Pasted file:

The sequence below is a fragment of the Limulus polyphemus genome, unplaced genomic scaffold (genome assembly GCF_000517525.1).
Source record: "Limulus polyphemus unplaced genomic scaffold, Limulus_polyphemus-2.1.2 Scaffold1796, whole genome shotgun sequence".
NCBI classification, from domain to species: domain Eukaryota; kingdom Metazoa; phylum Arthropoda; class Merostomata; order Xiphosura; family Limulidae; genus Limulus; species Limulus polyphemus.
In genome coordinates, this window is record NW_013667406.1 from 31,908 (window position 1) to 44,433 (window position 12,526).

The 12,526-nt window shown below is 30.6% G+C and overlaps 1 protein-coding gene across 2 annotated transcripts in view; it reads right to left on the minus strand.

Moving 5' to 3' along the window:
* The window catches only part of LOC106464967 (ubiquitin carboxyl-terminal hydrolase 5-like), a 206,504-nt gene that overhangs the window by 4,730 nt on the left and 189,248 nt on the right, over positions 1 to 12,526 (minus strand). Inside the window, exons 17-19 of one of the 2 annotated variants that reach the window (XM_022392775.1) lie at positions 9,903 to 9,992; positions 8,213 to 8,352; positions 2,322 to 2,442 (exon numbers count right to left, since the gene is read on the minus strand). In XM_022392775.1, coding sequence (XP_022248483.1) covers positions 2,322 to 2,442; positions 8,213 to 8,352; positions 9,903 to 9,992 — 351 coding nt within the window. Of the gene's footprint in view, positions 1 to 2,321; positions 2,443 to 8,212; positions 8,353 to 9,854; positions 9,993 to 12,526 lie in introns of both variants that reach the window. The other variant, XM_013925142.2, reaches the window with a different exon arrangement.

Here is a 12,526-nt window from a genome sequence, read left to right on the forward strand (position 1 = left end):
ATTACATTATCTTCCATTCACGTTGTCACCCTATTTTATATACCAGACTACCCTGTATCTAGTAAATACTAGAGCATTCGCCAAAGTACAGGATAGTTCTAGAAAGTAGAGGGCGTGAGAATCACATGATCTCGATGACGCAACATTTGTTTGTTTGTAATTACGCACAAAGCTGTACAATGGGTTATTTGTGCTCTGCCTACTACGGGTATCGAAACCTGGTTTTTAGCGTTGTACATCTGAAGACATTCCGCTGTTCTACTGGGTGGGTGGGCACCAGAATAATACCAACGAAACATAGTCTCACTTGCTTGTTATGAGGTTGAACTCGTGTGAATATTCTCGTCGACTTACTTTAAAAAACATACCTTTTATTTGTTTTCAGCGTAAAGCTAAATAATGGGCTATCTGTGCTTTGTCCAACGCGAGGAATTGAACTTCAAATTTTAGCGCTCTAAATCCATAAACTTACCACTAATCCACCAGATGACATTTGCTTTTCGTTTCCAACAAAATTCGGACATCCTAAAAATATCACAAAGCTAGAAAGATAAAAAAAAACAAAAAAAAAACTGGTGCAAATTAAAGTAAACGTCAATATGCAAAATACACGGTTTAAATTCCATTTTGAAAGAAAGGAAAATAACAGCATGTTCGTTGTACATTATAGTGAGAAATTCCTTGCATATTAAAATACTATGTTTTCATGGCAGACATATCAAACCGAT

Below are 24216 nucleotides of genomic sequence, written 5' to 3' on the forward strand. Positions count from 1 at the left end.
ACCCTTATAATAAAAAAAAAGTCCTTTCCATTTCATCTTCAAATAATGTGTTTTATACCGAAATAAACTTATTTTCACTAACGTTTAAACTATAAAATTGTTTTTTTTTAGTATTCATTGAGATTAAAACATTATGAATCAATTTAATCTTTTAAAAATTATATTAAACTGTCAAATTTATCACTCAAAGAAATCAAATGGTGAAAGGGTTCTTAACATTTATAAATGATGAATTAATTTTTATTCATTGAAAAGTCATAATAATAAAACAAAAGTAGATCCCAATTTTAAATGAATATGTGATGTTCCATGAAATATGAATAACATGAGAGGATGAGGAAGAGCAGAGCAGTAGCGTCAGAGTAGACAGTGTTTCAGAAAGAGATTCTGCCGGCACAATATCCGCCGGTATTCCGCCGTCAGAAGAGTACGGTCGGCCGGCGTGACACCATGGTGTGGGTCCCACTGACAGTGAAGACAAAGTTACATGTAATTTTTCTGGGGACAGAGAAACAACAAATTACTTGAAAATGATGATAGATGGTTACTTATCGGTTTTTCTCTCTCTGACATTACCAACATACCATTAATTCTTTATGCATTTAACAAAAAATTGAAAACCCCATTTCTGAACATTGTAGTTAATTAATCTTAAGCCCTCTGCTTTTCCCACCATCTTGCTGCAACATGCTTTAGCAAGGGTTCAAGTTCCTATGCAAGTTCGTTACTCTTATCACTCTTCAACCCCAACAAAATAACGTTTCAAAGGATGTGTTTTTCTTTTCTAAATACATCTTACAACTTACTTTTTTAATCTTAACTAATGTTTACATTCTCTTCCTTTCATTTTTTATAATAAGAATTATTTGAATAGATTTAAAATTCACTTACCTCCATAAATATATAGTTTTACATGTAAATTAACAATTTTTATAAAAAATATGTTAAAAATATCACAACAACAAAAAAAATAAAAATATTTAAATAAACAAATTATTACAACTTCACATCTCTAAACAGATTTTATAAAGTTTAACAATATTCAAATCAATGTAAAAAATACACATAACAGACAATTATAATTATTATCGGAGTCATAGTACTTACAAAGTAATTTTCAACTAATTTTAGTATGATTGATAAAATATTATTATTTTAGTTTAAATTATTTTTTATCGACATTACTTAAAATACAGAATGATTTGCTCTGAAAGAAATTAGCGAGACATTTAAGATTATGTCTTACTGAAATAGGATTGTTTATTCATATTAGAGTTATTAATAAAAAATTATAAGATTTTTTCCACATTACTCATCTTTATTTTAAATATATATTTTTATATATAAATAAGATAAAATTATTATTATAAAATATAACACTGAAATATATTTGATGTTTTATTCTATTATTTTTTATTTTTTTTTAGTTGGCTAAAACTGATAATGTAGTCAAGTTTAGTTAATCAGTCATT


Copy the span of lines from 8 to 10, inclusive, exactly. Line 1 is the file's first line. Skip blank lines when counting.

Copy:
Here is a 12,526-nt window from a genome sequence, read left to right on the forward strand (position 1 = left end):
ATTACATTATCTTCCATTCACGTTGTCACCCTATTTTATATACCAGACTACCCTGTATCTAGTAAATACTAGAGCATTCGCCAAAGTACAGGATAGTTCTAGAAAGTAGAGGGCGTGAGAATCACATGATCTCGATGACGCAACATTTGTTTGTTTGTAATTACGCACAAAGCTGTACAATGGGTTATTTGTGCTCTGCCTACTACGGGTATCGAAACCTGGTTTTTAGCGTTGTACATCTGAAGACATTCCGCTGTTCTACTGGGTGGGTGGGCACCAGAATAATACCAACGAAACATAGTCTCACTTGCTTGTTATGAGGTTGAACTCGTGTGAATATTCTCGTCGACTTACTTTAAAAAACATACCTTTTATTTGTTTTCAGCGTAAAGCTAAATAATGGGCTATCTGTGCTTTGTCCAACGCGAGGAATTGAACTTCAAATTTTAGCGCTCTAAATCCATAAACTTACCACTAATCCACCAGATGACATTTGCTTTTCGTTTCCAACAAAATTCGGACATCCTAAAAATATCACAAAGCTAGAAAGATAAAAAAAAACAAAAAAAAAACTGGTGCAAATTAAAGTAAACGTCAATATGCAAAATACACGGTTTAAATTCCATTTTGAAAGAAAGGAAAATAACAGCATGTTCGTTGTACATTATAGTGAGAAATTCCTTGCATATTAAAATACTATGTTTTCATGGCAGACATATCAAACCGAT

Below are 24216 nucleotides of genomic sequence, written 5' to 3' on the forward strand. Positions count from 1 at the left end.